A friend lost her father in May. At 93, he’d lived an active, long, rich, productive life, setting personal and professional examples for family and friends. Best, he died with a dinner party for the following Sunday on his calendar… which he was to have hosted!
10-15 of us weren’t able to travel from Maine to Houston to support our friend and honor her dad. Instead we gathered at her home to help weed and plant the perennial and vegetable gardens. It was a “wear-your-boots, bring-your-trowel pot-luck breakfast, lunch… stay for tea” event. We laughed and cried, and made significant progress in the gardens. It was a wonderful, easy, way to be with our friend, hear anecdotes about her dad and share some about ours. Edging, weeding, and planting was much more rewarding than delivering a casserole. I appreciate the inspiration of the idea, her willingness to say yes, and the generosity of those who came with fruit, beautiful almond croissants, soups, and sweets. It accomplished many things on many levels, including the opportunity to share a favorite preparation of fruit salad with lime yogurt.
PRESENTATION IS EVERYTHING:
24 years ago Nick was 18 months old and still in a highchair for meals. During a long weekend with extended family I served him dinner: (arghhh! Kraft) Macaroni & Cheese, steamed beans, and pieces of banana. He fiddled with the food, was distracted by the dog. No amount of coaxing or encouragement got him to eat so that I could bathe him and put him to bed. Cousin Ned, who’d boldly recently left Middlebury after two years to go to The Culinary Institute and pursue his long standing dream of becoming a chef, wandered into the kitchen and observed. In less than a minute he swept up Nick’s plate, waved his magic culinary wand, delivered the exact same food back to Nick’s tray, and admonished: “Presentation is EVERYTHING!” He was right. Nick enthusiastically ate Ned’s artful arrangement, was bathed, and easily put to bed.
When I first had Stacey’s fruit salad I was amazed by the time and care she took in cutting the fruit she used. I don’t prepare the yogurt exactly the same way, but the (gulp) secret ingredient is the same and makes all the difference. Presentation is everything.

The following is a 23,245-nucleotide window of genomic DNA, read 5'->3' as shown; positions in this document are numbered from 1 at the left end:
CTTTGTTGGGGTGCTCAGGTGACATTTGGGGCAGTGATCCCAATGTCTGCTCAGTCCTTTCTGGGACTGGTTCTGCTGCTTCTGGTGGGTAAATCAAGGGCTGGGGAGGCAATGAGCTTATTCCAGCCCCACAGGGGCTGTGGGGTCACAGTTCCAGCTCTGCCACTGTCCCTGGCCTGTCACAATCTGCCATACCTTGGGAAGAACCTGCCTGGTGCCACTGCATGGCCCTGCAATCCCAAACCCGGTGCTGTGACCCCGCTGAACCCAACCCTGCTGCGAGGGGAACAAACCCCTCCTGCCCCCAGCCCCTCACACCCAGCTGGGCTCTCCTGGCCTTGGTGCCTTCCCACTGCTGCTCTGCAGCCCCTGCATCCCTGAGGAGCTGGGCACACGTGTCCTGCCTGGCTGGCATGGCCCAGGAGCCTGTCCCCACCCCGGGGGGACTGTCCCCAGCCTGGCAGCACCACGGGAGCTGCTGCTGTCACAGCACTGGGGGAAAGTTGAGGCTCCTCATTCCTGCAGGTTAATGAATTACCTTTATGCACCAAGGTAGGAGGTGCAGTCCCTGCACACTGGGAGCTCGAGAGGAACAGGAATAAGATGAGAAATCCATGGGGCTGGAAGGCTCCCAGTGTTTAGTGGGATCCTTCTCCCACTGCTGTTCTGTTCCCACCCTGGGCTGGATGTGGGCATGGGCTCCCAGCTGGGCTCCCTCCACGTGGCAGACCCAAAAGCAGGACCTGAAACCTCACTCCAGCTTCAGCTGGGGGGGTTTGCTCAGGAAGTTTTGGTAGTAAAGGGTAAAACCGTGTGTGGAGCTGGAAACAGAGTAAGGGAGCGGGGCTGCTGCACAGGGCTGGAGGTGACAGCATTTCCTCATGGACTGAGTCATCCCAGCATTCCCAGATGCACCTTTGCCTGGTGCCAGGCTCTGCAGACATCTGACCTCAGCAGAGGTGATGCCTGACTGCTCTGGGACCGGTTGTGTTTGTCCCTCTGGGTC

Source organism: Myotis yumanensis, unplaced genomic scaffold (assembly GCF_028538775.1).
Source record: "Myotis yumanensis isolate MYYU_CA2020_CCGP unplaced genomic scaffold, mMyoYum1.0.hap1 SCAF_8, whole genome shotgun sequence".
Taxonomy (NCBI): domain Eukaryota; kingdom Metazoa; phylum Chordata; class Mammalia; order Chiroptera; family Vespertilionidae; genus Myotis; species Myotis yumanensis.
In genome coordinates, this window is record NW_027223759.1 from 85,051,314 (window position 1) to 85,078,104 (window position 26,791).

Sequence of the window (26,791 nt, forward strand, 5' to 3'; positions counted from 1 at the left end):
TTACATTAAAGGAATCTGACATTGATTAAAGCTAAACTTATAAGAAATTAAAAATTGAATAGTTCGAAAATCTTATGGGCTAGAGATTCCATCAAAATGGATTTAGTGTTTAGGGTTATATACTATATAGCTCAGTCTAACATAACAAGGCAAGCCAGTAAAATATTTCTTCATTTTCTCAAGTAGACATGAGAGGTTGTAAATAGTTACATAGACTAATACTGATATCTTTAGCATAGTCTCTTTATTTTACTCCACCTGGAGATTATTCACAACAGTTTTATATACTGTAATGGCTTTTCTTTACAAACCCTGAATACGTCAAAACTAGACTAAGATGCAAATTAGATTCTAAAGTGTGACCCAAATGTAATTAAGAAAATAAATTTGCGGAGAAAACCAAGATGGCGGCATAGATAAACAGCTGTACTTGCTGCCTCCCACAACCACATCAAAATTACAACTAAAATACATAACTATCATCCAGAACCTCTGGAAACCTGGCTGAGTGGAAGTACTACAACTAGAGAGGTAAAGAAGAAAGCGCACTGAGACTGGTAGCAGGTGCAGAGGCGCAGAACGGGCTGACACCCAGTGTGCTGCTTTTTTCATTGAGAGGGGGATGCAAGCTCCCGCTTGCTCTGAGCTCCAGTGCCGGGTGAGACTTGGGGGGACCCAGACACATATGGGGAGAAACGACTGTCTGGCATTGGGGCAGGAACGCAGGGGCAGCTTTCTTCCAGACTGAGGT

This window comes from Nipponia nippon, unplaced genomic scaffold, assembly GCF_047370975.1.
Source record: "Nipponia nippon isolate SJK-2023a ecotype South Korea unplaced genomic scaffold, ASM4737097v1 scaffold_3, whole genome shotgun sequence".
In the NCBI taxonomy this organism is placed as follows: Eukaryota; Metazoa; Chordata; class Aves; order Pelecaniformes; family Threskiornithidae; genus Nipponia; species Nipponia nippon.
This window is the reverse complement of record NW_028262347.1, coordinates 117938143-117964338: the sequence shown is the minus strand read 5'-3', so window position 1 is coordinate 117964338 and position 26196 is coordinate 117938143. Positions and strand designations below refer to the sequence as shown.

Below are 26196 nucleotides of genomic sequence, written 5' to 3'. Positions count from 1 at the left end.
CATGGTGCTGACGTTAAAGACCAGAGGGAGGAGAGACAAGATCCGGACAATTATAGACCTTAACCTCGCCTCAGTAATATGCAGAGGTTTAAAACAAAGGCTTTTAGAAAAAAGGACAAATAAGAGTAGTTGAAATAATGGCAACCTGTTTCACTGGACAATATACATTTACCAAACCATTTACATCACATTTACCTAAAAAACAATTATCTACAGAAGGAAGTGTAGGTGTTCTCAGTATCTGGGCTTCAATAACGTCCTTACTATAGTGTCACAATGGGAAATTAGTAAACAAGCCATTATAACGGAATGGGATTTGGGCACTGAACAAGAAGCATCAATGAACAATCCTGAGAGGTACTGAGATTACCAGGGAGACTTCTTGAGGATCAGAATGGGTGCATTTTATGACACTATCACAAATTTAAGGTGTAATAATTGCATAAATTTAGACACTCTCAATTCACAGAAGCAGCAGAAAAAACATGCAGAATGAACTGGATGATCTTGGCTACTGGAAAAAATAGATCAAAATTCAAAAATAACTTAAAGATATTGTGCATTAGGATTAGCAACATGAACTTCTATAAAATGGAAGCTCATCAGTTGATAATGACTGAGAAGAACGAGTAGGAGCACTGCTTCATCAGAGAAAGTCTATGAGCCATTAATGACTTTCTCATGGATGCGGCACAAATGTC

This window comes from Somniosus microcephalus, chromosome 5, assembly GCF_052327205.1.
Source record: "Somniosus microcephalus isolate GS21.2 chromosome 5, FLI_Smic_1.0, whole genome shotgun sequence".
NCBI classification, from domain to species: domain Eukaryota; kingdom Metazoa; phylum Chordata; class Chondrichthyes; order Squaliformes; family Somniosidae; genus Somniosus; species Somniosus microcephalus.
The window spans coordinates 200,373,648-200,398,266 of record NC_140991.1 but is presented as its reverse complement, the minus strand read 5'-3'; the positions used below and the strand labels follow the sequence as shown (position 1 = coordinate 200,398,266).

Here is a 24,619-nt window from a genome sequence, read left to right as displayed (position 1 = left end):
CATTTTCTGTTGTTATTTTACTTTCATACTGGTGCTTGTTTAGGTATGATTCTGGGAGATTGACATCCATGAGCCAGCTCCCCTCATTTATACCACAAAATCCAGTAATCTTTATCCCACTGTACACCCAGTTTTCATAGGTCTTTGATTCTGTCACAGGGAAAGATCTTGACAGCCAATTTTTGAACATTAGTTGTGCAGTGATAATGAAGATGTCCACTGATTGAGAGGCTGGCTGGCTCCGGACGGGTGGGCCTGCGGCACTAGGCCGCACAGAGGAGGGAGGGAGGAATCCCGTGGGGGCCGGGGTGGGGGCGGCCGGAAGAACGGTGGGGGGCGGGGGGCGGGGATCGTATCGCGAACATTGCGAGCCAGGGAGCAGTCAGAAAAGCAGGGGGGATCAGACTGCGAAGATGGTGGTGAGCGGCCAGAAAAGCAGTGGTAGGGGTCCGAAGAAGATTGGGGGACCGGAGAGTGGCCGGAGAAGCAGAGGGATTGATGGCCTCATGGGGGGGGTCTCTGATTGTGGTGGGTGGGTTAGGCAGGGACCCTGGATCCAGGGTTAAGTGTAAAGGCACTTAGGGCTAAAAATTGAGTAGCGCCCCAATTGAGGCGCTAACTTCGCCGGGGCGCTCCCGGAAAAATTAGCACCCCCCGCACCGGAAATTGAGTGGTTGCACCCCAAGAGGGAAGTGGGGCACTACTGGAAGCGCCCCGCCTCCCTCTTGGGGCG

STACEY’S FRUIT SALAD WITH LIME YOGURT – Serves 8-10
1 small cantaloupe
1 medium box (16 oz.) organic strawberries
1 small box (6 oz.) organic raspberries
1 small box (6oz.) organic blueberries
8 oz. red or green organic grapes (only if you can get firm ones)
1 firm but ripe organic mango
1 large organic navel orange
1 pint plain Greek style yogurt. (We usually buy 0% fat yogurt, but I like to splurge and get 2% when making this.)
zest and juice of 2 organic limes or one lime and one small lemon (Remember you’re using the rind: go organic!)
1/4 cup coconut cream (like one would use to make a Pina Colada: Coco Lopez is one brand.)
1. Wash all the fruit that doesn’t require peeling.
2. With the size of a large blueberry in mind, peel, slice, and dice the cantaloupe, orange, mango, and strawberries. Transfer the fruit (cubes) to a serving bowl using a metal spatula
3. Wash and quarter the grapes lengthwise. Add them and the blueberries to the bowl. Stir gently to combine.
4. Last, add the raspberries, gently turning the rest of the fruit up from the bottom to incorporate the raspberries while keeping them intact. Serve immediately, or cover and chill.
5. In a medium sized bowl, combine the yogurt, zest, juice, and coconut cream. Whisk to blend. Serve immediately or cover and chill.
Note: apples, pears, and bananas don’t work well for fruit salad in general and this preparation in particular. Pineapple is a nice addition, as would be other berries and types of melon.